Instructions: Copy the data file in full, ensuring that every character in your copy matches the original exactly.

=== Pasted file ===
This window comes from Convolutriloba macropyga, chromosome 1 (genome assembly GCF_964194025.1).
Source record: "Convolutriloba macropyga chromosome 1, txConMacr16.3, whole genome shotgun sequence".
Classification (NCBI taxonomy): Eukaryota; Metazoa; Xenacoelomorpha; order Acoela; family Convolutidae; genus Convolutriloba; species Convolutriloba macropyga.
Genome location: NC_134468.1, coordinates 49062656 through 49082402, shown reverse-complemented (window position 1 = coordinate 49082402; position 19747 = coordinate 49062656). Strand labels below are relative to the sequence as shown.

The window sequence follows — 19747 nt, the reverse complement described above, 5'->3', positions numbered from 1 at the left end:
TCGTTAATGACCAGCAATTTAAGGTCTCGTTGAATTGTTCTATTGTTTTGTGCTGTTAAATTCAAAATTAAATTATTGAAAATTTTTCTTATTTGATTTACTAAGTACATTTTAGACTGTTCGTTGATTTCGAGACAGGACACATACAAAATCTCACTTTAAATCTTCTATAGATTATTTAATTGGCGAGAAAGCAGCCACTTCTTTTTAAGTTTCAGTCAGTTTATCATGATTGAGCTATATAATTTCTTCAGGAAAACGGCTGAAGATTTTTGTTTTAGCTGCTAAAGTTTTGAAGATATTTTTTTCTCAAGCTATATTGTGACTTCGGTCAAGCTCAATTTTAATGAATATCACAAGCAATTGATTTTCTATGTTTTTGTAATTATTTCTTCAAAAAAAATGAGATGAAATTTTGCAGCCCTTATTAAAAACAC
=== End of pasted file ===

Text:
This window comes from Convolutriloba macropyga, chromosome 1 (genome assembly GCF_964194025.1).
Source record: "Convolutriloba macropyga chromosome 1, txConMacr16.3, whole genome shotgun sequence".
Classification (NCBI taxonomy): Eukaryota; Metazoa; Xenacoelomorpha; order Acoela; family Convolutidae; genus Convolutriloba; species Convolutriloba macropyga.
Genome location: NC_134468.1, coordinates 49062656 through 49082402, shown reverse-complemented (window position 1 = coordinate 49082402; position 19747 = coordinate 49062656). Strand labels below are relative to the sequence as shown.

The window sequence follows — 19747 nt, the reverse complement described above, 5'->3', positions numbered from 1 at the left end:
TCGTTAATGACCAGCAATTTAAGGTCTCGTTGAATTGTTCTATTGTTTTGTGCTGTTAAATTCAAAATTAAATTATTGAAAATTTTTCTTATTTGATTTACTAAGTACATTTTAGACTGTTCGTTGATTTCGAGACAGGACACATACAAAATCTCACTTTAAATCTTCTATAGATTATTTAATTGGCGAGAAAGCAGCCACTTCTTTTTAAGTTTCAGTCAGTTTATCATGATTGAGCTATATAATTTCTTCAGGAAAACGGCTGAAGATTTTTGTTTTAGCTGCTAAAGTTTTGAAGATATTTTTTTCTCAAGCTATATTGTGACTTCGGTCAAGCTCAATTTTAATGAATATCACAAGCAATTGATTTTCTATGTTTTTGTAATTATTTCTTCAAAAAAAATGAGATGAAATTTTGCAGCCCTTATTAAAAACAC